Luciana Magalhaes, Rogerio Jelmayer, and John Lyons – The Wall Street Journal, 11/25/2014
Brazilian President Dilma Rousseff is set to name Joaquim Levy, a former treasury secretary and prominent banker, as the country’s next finance minister, a move aimed at bolstering Brazil’s credibility amid slowing growth, rising inflation and falling markets, an official said.
Ms. Rousseff will name Mr. Levy as Thursday, possibly with other appointments for her second term that starts in January, the official said. Mr. Levy couldn’t be reached for comment.
The 53-year-old economist will succeed Finance Minister Guido Mantega to assume the top economic post at a crucial time for a resource-rich country hitting a downturn amid declining commodity prices. Brazil is mired in a toxic mix of near-zero growth and rising inflation, and its currency has lost more than a third of its value during Ms. Rousseff’s first term.
Brian Winter – Reuters, 11/25/2014
When Brazilian President Dilma Rousseff first considered replacing Finance Minister Guido Mantega two years ago, a top aide confided that any good candidate for the job would have to meet two requirements.
First, a good personal relationship with Rousseff, a notoriously gruff and demanding manager known for making subordinates break down in tears. And second, accept that “Dilma likes to be the minister” – that as a trained economist with a fervent belief in a strong state, she would insist on making many policy decisions, even minor ones, herself.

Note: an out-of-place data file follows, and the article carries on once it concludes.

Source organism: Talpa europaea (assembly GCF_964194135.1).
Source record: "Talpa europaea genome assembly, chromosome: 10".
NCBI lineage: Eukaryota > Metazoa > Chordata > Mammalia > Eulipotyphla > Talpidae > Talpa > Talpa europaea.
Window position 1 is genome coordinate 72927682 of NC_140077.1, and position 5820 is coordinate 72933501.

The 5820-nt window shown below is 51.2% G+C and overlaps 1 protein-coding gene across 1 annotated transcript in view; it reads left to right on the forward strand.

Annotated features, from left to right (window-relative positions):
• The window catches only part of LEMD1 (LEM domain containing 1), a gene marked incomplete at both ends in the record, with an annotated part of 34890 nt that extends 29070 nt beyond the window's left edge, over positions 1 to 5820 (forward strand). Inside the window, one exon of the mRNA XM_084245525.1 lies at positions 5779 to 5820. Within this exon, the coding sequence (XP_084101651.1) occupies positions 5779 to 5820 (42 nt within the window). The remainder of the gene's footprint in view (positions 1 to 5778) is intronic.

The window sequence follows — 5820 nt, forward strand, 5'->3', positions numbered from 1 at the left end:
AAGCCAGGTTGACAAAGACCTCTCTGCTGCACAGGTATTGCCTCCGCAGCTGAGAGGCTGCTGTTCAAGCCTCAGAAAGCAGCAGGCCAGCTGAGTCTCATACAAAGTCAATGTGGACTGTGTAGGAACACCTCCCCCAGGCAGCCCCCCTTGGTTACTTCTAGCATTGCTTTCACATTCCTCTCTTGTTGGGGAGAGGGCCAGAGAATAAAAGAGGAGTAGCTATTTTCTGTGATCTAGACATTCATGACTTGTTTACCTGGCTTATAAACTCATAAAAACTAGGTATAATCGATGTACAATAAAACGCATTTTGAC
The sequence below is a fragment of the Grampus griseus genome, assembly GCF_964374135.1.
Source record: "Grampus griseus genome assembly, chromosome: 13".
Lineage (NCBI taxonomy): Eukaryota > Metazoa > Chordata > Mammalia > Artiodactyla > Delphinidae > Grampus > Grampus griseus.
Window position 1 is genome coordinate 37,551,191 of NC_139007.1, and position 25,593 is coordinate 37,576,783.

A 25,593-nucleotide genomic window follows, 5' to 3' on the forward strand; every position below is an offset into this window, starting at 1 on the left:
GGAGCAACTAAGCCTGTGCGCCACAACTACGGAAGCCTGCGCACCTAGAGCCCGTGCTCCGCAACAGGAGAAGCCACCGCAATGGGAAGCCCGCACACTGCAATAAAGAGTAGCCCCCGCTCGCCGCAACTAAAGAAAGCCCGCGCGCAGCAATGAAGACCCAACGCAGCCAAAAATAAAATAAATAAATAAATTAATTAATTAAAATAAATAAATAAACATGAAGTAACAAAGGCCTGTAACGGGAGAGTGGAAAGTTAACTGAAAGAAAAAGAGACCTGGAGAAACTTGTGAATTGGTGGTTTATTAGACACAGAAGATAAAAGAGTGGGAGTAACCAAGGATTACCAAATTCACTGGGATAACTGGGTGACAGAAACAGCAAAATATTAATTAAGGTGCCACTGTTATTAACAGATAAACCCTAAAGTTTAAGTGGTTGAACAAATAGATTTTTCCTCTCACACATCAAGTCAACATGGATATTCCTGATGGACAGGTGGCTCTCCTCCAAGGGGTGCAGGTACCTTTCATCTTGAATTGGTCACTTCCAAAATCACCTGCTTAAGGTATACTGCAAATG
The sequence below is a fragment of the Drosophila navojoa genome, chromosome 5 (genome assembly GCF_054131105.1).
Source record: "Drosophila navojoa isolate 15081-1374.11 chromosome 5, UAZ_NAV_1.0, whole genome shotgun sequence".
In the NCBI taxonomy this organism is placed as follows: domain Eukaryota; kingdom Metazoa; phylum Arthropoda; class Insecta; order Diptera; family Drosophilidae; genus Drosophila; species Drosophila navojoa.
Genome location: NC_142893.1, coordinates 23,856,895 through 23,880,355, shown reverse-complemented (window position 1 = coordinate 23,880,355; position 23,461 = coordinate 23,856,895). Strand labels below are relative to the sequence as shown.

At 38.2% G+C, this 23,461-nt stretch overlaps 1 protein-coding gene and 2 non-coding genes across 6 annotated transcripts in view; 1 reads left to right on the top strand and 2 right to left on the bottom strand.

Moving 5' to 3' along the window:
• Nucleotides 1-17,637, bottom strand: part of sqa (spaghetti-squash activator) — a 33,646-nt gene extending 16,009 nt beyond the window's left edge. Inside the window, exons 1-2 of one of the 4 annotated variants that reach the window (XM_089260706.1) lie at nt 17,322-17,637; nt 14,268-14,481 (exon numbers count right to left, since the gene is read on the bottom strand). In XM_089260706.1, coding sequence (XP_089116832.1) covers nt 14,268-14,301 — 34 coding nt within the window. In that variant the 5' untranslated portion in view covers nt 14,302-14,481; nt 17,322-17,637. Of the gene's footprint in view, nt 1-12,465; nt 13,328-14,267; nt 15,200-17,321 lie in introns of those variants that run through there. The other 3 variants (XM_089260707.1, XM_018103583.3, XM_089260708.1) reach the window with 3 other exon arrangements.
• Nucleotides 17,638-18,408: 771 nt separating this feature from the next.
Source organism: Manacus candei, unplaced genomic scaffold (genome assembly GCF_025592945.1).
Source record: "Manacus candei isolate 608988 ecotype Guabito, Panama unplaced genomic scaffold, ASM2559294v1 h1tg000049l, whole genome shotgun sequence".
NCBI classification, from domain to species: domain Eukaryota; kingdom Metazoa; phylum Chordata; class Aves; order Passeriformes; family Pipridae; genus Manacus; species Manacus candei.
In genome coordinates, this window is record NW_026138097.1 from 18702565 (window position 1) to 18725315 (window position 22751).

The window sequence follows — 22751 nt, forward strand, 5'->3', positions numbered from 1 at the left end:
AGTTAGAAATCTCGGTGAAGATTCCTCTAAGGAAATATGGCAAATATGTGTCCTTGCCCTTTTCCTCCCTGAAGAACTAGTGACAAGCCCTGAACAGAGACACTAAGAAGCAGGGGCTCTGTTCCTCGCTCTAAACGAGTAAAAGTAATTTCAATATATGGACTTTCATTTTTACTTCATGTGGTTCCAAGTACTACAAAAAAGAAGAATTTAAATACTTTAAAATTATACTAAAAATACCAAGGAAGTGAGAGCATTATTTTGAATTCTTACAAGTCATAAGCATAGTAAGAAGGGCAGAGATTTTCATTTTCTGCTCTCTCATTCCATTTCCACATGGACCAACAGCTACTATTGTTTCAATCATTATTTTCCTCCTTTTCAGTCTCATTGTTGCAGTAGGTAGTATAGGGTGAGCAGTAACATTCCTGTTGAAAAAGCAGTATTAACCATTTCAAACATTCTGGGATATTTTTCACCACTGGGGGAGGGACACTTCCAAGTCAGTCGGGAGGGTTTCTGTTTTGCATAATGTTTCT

Rousseff is expected to finally replace Mantega this week with respected banker Joaquim Levy. But it’s unclear whether the job description has really changed since then and whether Levy will have the power and independence to execute the pro-business shift that investors are hoping for.
Anderson Antunes – Forbes, 11/20/2014
One of the most famous songs by the late Brazilian rock star and songwriter Raul Seixas is entitled ‘Rent,’ in reference to what he considered to be the best solution for Brazil: literally, to rent the country for foreigners. The song was composed in 1980, at a time when Brazil was going through a difficult economic period marked by hyperinflation.
Fast-forward to 2014. Today the ghost of price increases gone out of control has come back to haunt Brazilians, partly due to a government-sponsored rise in fuel prices that resulted in consumer prices advancing 6.54% in the 12 months through mid-November, down from a rise of 6.62% through the previous month but still above the 6.5% ceiling of Brazil’s Central Bank target, according to the median of 22 market forecasts for the IPCA-15 inflation index.
Add to that a total lack of confidence from investors, a growing budget deficit, falling industrial production and rising poverty. Even the stability of the Brazilian job market, one of the few bright spots for the government, has begun to show signs of difficulties ahead: For the first time since October 1999 the weekly payroll numbers showed a net loss of 30,000 jobs last month, well below the market expectations of a gain of 56,000.
Jeremy Warner – The Telegraph, 10/28/2014